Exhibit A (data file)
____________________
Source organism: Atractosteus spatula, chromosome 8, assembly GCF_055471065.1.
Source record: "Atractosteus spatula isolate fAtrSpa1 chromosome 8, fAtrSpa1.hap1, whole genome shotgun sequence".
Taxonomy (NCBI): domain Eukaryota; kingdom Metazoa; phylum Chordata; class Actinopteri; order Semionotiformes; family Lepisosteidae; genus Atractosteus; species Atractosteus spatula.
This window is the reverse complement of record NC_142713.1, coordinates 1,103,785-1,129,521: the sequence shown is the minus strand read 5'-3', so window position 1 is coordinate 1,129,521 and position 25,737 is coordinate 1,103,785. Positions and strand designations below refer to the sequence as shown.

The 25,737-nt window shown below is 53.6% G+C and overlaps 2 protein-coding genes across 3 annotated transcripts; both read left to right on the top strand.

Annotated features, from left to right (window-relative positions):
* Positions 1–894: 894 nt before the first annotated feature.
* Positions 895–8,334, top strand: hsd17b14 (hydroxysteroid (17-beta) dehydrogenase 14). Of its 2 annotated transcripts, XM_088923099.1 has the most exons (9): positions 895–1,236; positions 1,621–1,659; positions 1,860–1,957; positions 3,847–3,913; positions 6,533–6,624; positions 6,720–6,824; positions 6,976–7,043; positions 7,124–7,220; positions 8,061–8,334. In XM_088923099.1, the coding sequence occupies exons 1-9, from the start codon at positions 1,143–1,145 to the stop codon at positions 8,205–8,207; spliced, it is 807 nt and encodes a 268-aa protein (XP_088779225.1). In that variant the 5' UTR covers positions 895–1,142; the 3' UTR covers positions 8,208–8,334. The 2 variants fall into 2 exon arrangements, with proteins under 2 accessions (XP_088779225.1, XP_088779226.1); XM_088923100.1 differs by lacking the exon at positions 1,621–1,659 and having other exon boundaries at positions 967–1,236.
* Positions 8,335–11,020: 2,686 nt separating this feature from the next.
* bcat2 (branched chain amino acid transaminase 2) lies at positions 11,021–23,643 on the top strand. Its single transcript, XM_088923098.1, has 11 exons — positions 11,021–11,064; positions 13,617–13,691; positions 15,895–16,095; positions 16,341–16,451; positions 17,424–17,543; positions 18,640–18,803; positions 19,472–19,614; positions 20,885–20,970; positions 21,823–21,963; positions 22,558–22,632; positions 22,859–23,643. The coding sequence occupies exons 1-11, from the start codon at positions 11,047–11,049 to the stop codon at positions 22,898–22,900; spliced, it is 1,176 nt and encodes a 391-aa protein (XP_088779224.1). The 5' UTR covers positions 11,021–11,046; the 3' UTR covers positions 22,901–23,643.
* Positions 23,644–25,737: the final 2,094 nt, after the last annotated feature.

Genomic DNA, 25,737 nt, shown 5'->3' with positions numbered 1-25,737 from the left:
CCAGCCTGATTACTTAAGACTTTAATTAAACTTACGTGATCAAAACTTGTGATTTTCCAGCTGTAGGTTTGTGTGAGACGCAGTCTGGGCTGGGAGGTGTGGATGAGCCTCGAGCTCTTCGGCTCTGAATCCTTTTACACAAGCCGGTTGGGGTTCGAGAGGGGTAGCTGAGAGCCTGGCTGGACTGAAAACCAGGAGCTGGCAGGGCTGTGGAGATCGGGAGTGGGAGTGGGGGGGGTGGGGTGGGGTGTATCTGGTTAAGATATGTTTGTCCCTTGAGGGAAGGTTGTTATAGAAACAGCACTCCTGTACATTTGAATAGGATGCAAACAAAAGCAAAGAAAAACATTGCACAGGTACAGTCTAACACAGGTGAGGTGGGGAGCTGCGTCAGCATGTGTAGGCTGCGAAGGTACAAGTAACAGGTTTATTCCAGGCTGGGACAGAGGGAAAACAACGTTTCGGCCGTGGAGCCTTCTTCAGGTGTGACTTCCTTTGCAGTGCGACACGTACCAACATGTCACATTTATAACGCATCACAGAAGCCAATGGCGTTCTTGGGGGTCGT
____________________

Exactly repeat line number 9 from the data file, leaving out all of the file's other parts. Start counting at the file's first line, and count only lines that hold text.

* Positions 8,335–11,020: 2,686 nt separating this feature from the next.